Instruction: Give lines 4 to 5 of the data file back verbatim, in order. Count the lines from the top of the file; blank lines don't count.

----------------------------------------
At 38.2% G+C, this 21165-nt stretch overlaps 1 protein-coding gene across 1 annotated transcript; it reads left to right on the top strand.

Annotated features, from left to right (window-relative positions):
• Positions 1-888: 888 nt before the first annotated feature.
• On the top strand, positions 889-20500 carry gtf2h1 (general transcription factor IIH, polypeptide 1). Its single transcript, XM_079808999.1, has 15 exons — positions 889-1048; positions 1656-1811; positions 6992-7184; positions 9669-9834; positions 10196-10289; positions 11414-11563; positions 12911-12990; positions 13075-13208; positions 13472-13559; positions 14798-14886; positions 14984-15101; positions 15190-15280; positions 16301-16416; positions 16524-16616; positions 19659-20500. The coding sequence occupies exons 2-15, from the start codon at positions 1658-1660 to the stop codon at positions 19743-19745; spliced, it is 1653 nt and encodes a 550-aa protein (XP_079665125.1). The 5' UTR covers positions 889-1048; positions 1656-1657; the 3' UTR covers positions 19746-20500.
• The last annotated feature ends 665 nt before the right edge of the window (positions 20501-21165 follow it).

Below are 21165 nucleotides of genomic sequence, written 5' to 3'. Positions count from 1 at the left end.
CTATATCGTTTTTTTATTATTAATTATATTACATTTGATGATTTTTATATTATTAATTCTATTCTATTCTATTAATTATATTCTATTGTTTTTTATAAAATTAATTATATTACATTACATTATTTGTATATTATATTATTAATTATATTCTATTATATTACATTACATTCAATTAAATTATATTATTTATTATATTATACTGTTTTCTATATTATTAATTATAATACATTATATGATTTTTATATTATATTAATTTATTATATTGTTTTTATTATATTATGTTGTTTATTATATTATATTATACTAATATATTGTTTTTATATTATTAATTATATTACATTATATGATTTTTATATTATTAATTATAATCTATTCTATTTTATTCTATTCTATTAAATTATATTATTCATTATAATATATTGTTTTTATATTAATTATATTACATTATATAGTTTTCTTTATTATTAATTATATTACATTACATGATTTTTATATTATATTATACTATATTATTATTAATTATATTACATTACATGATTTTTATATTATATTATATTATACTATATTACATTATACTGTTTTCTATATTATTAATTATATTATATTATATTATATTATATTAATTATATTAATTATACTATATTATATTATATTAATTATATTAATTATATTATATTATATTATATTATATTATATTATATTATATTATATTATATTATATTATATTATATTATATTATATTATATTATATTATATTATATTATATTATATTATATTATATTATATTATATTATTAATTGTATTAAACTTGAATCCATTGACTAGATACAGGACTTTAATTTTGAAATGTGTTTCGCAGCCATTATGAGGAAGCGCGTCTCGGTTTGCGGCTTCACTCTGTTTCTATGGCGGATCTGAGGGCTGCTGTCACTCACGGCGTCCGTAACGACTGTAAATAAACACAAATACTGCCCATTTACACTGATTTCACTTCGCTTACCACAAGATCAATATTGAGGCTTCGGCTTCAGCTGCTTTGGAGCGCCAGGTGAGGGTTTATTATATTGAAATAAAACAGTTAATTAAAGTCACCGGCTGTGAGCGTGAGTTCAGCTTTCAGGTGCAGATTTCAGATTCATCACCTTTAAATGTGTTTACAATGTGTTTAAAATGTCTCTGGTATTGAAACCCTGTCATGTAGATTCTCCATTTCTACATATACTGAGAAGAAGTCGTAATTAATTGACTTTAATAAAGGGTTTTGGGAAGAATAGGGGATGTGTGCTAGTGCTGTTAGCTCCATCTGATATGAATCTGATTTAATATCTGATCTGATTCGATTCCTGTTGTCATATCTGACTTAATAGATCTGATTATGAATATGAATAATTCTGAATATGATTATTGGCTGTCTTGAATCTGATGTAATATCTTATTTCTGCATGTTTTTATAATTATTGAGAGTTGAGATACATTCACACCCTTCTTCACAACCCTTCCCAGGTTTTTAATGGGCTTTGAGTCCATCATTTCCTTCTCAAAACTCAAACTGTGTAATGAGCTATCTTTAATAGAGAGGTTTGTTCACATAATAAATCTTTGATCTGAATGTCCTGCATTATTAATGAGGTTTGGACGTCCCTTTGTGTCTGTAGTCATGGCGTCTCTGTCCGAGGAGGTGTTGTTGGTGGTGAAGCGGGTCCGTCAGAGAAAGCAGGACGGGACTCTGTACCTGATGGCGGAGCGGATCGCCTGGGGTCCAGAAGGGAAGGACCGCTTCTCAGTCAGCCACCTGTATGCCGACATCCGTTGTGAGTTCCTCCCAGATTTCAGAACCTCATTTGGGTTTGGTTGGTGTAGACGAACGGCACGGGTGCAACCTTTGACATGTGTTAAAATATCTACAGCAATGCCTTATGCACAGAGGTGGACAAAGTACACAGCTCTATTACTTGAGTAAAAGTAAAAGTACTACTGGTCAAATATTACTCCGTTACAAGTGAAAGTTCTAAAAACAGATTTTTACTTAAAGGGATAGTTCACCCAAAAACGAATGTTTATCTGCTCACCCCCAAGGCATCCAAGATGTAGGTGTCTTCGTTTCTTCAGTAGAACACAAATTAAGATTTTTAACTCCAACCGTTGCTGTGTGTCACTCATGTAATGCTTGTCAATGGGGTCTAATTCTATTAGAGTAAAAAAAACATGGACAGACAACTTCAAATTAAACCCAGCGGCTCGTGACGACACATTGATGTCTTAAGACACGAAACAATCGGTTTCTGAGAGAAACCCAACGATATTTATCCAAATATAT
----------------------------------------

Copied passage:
• On the top strand, positions 889-20500 carry gtf2h1 (general transcription factor IIH, polypeptide 1). Its single transcript, XM_079808999.1, has 15 exons — positions 889-1048; positions 1656-1811; positions 6992-7184; positions 9669-9834; positions 10196-10289; positions 11414-11563; positions 12911-12990; positions 13075-13208; positions 13472-13559; positions 14798-14886; positions 14984-15101; positions 15190-15280; positions 16301-16416; positions 16524-16616; positions 19659-20500. The coding sequence occupies exons 2-15, from the start codon at positions 1658-1660 to the stop codon at positions 19743-19745; spliced, it is 1653 nt and encodes a 550-aa protein (XP_079665125.1). The 5' UTR covers positions 889-1048; positions 1656-1657; the 3' UTR covers positions 19746-20500.
• The last annotated feature ends 665 nt before the right edge of the window (positions 20501-21165 follow it).